The ANC in South Africa strongly believes Robert Mugabe knows exactly what the election results are and have said the delay in making them public is a “miscarriage of justice” and a denial of the wishes of Zimbabwe’s voters.
In its strongest criticism of President Thabo Mbeki yet, in statement on
Tuesday it warned of a “dire” situation in Zimbabwe which was having
a negative impact on all of southern Africa.
Mbeki, who has long pursued “quiet diplomacy” in Zimbabwe and adopted a wait-and-see approach after the poll, said before a summit of the Southern African Development Community (SADC) at the weekend he saw no crisis in the neighbouring country.
ANC’s opposing views
A statement by the ANC’s executive National Working Committee said it
“regards the situation in Zimbabwe as dire, with negative consequences for the SADC region”.
It called on the Zimbabwe Electoral Commission, which has failed to release the results of the March 29 presidential poll, to announce the outcome “without further delay”, adding, “to hold a run-off vote when the election results are not known would be undemocratic and unprecedented”.
The ANC committee said Mbeki, defeated as ANC leader by Jacob Zuma in December, must remain neutral as a regional mediator. Zuma is the frontrunner to succeed Mbeki as president when he steps down next
A statement made on Tuesday by ANC Secretary General Gwede Mantashe, as well as observations by ANC Treasurer General Mathews Phosa, widened the gap between the party and Mbeki, despite denials that this was happening.
Defending Mbeki’s statement
Minister of Provincial and Local Government and member of Mbeki’s mediation team in Zimbabwe Sydney Mufamadi said, in defence of Mbeki’s statement that there was not a crisis in Zimbabwe, that the President had been “quoted out of context”.
He said that when Mbeki had made the much-criticised statement over the weekend, there had not yet been any finality over the MDC’s application to the Zimbabwean High Court to make the results public.
Mufamadi explained that Mbeki had meant that a crisis only emerged when all means by which to resolve a situation had been exhausted.
“A crisis is a situation that emerges when there are no further instruments established by law by which to resolve it. There are adequate laws (in Zimbabwe) by which to solve the current situation.”
Phosa said on Tuesday that it was clear that there was a crisis in Zimbabwe and that the weekend’s meeting of the heads of state of the Southern African Development Community (SADC) had been “useless”.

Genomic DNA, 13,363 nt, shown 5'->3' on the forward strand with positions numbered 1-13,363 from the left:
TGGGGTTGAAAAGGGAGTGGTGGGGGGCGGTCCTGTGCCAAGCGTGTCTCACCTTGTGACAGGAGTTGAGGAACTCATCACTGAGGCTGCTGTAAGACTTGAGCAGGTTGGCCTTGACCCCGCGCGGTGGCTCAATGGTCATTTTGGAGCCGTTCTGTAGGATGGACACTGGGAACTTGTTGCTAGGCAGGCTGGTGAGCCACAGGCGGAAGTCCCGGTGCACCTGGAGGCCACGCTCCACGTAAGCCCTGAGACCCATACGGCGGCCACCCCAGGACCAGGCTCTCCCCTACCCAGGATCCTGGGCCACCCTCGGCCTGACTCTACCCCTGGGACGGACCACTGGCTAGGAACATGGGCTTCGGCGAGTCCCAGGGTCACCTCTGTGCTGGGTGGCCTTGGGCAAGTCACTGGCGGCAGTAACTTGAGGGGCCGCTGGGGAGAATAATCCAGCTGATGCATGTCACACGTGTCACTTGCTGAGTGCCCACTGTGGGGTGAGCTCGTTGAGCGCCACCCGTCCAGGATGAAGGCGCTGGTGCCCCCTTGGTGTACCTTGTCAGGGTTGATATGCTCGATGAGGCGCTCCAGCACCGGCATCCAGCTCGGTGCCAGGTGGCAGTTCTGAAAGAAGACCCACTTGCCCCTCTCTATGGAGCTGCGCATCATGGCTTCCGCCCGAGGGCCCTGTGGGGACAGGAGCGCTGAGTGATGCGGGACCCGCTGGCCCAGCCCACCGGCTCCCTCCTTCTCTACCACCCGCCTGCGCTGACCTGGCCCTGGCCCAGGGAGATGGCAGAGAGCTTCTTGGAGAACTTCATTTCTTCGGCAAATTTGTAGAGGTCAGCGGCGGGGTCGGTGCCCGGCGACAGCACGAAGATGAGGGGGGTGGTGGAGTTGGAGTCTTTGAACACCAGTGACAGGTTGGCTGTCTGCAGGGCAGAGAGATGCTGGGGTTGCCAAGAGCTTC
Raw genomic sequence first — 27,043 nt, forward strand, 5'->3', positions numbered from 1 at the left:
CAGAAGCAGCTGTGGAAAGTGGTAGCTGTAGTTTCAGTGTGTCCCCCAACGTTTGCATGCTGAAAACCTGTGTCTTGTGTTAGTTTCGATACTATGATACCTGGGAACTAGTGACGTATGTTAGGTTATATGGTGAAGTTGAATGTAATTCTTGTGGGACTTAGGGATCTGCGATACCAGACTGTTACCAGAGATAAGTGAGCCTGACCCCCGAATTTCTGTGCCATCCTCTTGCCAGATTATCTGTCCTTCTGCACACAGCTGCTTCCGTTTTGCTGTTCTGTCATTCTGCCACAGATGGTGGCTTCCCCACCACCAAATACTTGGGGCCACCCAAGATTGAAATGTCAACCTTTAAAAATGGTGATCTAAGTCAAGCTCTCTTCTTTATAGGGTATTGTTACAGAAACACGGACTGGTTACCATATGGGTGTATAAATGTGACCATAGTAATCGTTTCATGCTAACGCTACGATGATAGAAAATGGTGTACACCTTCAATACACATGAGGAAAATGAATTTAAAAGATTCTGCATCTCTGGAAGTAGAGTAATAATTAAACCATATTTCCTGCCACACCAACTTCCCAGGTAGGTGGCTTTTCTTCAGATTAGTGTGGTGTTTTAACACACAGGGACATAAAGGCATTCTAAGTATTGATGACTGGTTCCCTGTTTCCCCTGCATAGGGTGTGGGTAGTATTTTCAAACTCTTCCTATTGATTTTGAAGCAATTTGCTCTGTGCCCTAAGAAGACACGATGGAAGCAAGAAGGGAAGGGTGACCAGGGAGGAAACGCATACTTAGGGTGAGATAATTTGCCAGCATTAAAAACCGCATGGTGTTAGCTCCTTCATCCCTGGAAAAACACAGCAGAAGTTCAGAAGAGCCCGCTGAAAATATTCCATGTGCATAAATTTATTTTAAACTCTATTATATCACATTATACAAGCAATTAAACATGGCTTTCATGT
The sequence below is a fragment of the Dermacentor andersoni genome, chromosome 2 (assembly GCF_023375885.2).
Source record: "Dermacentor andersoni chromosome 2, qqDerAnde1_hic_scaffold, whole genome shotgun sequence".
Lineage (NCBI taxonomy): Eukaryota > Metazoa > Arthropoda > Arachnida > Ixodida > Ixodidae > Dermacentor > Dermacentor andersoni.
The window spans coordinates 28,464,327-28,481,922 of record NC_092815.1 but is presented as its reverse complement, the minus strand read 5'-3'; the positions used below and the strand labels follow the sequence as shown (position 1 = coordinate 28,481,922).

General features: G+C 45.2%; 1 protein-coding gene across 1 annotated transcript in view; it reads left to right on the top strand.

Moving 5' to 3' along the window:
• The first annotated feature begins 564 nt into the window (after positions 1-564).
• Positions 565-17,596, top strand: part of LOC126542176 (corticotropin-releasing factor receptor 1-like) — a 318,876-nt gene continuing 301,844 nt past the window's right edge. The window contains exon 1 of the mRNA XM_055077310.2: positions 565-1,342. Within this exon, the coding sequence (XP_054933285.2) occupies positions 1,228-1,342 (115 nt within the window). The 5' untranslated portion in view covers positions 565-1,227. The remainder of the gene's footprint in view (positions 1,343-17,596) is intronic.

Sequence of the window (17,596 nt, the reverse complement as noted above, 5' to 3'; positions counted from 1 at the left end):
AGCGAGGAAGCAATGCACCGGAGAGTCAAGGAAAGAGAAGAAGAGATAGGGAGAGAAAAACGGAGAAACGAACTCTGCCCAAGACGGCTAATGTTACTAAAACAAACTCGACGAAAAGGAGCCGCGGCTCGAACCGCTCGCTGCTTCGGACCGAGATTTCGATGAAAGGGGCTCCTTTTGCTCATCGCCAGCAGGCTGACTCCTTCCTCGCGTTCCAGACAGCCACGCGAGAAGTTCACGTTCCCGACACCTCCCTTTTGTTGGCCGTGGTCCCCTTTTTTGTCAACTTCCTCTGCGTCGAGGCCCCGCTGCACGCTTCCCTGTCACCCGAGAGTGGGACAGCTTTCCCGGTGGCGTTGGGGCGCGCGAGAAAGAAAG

“We can’t ignore what is happening on our borders. The numerous respected leaders of our country, region and continent must urgently play a constructive role in the mediation process to ensure that we respect the choices of the voters,” Phosa said.
A threat to the region
He warned that that which was happening in one’s neighbouring country, such as a lack of peace and stability, could easily spill over and that it should be avoided at all costs.
“If the election results are available, as some parties and observers
claim, then they must be made public. We as a region cannot afford that the short-term damage becomes a long-term problem.
Also in its statement the ANC’s National Working Committee added that the Zimbabwean electoral commission was forfeiting credibility and that the results should be made public without delay.
In an apparent attempt to prevent speculation over differences between Mbeki’s and the ANC’s positions on Zimbabwe the NWC added that it accepted that Mbeki had to remain “neutral” in his role as mediator.
Mantashe said that it was completely premature for Zimbabwe’s government to ask for a run-off election before the results had even been made public.
Disregard for voters
“By asking for that kind of election you’re sending out the message that
you know what the results are but don’t want to publicise them. What it comes down to is that the voters’ wishes are being disregarded. What’s happening there is unacceptable,” Mantashe said.
Meanwhile, Zimbabwe crisis is set to overshadow today’s high-level talks in the Security Council on closer security co-operation between the United Nations (UN) and the African Union (AU).
South Africa holds the Security Council’s rotating presidency and has opposed council discussion of Zimbabwe, arguing that the problems there are not a crisis and do not represent a threat to international peace and security.